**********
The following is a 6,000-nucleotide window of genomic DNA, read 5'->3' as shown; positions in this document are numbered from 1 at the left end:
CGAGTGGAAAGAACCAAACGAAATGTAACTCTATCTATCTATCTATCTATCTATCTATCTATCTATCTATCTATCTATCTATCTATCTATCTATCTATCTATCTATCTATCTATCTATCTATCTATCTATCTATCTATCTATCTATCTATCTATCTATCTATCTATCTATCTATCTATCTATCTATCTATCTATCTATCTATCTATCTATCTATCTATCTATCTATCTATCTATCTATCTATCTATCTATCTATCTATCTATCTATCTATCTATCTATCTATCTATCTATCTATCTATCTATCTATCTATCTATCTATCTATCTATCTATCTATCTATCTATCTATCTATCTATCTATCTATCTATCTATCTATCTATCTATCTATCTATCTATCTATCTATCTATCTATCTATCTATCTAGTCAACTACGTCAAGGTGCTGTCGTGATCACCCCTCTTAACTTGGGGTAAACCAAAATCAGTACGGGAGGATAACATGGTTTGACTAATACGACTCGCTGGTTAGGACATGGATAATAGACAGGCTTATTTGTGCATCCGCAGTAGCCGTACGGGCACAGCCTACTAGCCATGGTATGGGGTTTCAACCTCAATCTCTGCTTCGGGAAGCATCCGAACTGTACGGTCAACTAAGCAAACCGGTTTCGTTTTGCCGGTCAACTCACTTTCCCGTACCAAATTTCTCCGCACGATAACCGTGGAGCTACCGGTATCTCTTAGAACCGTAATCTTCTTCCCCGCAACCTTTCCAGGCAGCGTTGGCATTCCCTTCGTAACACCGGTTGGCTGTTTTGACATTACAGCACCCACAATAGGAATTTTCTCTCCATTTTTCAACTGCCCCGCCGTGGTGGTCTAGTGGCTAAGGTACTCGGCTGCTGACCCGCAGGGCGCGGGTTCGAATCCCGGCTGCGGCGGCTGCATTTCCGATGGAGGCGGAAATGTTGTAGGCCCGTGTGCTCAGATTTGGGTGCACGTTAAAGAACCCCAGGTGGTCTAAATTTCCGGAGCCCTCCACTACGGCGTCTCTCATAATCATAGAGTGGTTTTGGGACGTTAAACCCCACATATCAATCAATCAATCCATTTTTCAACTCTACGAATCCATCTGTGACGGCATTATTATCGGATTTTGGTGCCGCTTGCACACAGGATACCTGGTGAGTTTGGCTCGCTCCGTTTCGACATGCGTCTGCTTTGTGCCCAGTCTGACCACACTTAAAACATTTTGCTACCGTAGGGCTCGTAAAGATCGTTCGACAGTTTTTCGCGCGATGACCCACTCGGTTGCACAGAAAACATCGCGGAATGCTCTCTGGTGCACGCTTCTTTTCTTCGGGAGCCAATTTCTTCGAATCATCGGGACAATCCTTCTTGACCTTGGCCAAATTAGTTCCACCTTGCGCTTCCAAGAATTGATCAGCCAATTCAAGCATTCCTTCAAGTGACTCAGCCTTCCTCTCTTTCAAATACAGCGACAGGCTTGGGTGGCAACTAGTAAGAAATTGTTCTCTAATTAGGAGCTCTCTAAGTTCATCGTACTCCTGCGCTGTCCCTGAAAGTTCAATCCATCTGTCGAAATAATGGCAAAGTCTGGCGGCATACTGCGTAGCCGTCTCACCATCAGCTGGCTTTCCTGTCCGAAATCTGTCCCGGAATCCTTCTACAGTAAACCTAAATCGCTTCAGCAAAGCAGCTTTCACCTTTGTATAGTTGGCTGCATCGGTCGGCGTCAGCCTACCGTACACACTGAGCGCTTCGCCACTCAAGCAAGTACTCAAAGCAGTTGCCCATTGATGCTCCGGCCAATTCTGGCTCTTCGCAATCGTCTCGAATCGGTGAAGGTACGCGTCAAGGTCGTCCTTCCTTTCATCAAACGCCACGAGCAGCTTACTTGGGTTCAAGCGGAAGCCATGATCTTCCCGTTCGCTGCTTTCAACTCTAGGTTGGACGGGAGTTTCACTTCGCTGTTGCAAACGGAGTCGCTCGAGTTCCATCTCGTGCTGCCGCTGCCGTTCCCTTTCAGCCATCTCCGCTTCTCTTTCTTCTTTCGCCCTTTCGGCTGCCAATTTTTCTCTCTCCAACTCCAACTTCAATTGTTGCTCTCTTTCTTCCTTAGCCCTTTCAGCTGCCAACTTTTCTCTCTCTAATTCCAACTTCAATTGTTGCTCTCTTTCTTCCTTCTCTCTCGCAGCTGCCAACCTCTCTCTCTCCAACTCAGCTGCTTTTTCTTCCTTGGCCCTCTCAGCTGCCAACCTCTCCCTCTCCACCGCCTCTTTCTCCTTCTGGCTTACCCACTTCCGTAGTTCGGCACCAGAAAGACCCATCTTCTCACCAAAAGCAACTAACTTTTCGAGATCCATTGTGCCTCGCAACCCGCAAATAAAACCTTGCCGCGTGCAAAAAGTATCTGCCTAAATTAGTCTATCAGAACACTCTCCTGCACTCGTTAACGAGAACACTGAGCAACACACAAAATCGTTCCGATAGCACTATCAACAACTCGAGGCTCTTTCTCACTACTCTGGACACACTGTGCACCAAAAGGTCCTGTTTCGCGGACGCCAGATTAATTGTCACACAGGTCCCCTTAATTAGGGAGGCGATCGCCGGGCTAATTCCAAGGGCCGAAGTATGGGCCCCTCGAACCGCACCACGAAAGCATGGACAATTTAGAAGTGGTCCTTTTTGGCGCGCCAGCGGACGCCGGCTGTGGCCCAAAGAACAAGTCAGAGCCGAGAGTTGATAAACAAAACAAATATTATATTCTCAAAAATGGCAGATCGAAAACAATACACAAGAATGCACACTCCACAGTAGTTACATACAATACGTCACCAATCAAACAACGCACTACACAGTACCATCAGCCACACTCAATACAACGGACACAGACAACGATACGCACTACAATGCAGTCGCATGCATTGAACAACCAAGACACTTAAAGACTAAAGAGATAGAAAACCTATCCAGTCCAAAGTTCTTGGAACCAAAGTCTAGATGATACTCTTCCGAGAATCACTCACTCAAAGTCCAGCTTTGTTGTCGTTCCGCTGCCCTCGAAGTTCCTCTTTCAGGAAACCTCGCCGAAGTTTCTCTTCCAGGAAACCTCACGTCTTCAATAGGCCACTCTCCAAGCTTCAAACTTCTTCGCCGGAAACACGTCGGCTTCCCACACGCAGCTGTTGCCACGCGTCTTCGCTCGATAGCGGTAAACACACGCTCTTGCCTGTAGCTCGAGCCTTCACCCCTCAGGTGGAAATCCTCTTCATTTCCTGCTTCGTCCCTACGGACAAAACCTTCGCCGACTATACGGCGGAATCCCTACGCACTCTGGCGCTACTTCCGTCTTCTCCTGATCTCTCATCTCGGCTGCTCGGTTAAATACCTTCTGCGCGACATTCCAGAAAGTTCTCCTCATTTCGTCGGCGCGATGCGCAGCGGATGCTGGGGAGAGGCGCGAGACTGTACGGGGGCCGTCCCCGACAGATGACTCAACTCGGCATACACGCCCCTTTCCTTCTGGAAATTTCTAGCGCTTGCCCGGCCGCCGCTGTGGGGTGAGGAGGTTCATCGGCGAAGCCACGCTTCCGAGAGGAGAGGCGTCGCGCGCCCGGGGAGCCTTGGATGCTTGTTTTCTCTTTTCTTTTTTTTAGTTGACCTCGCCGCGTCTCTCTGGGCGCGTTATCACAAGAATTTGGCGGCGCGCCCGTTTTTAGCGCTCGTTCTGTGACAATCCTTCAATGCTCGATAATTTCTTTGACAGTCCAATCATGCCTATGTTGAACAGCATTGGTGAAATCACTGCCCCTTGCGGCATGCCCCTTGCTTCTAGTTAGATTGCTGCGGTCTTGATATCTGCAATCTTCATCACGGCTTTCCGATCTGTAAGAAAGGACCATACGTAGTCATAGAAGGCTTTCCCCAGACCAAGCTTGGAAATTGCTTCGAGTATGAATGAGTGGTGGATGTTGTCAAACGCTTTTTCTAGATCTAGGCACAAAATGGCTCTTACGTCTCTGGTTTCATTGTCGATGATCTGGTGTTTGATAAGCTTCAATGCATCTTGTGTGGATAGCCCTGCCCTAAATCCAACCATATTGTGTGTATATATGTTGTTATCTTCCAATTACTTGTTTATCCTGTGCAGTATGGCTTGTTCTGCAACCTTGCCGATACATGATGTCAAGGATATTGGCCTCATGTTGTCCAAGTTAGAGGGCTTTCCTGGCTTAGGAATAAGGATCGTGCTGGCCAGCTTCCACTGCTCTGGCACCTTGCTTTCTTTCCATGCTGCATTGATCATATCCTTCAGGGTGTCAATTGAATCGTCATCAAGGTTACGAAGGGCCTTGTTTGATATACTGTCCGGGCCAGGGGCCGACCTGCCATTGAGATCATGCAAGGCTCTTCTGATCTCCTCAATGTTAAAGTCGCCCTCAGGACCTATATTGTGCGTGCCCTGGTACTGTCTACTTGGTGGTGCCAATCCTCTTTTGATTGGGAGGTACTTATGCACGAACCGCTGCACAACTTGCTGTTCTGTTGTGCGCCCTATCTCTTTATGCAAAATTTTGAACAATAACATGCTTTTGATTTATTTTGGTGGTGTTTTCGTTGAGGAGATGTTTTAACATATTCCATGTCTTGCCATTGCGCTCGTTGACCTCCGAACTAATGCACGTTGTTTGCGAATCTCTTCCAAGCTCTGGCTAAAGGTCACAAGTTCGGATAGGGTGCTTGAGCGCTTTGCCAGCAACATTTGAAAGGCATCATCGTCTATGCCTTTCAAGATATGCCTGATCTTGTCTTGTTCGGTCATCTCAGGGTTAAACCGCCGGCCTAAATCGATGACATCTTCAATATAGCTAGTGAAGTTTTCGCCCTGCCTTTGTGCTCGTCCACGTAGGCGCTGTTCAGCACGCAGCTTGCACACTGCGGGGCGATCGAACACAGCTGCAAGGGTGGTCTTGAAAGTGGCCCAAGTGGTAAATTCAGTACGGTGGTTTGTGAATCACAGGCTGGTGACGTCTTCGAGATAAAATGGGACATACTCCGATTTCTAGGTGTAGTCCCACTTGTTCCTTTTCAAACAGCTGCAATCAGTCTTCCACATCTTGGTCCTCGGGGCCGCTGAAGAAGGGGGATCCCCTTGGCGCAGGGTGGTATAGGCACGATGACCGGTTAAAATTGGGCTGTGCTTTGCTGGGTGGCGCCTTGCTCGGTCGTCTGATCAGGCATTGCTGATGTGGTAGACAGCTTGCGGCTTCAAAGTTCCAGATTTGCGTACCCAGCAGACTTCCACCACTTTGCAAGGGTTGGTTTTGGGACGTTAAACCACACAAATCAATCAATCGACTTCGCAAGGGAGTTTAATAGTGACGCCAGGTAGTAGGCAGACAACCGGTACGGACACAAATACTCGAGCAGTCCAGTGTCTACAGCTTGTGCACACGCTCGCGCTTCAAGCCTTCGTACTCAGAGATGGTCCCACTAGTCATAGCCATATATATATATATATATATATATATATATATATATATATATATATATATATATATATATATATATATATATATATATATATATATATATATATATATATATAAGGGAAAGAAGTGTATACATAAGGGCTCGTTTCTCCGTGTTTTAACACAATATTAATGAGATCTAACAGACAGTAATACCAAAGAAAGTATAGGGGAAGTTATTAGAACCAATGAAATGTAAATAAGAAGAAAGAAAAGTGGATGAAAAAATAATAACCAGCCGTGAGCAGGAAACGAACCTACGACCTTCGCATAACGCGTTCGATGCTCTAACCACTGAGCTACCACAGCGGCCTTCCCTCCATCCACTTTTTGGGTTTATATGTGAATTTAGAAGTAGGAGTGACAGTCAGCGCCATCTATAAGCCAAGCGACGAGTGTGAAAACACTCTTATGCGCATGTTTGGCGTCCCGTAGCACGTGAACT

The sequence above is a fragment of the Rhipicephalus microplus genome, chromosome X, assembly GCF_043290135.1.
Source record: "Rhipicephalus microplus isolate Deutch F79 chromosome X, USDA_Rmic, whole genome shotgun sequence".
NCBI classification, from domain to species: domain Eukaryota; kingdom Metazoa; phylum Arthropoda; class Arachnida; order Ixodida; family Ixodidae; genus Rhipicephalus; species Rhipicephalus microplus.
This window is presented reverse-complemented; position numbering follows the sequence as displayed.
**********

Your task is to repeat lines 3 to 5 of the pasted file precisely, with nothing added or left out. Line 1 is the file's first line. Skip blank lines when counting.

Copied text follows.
The sequence above is a fragment of the Rhipicephalus microplus genome, chromosome X, assembly GCF_043290135.1.
Source record: "Rhipicephalus microplus isolate Deutch F79 chromosome X, USDA_Rmic, whole genome shotgun sequence".
NCBI classification, from domain to species: domain Eukaryota; kingdom Metazoa; phylum Arthropoda; class Arachnida; order Ixodida; family Ixodidae; genus Rhipicephalus; species Rhipicephalus microplus.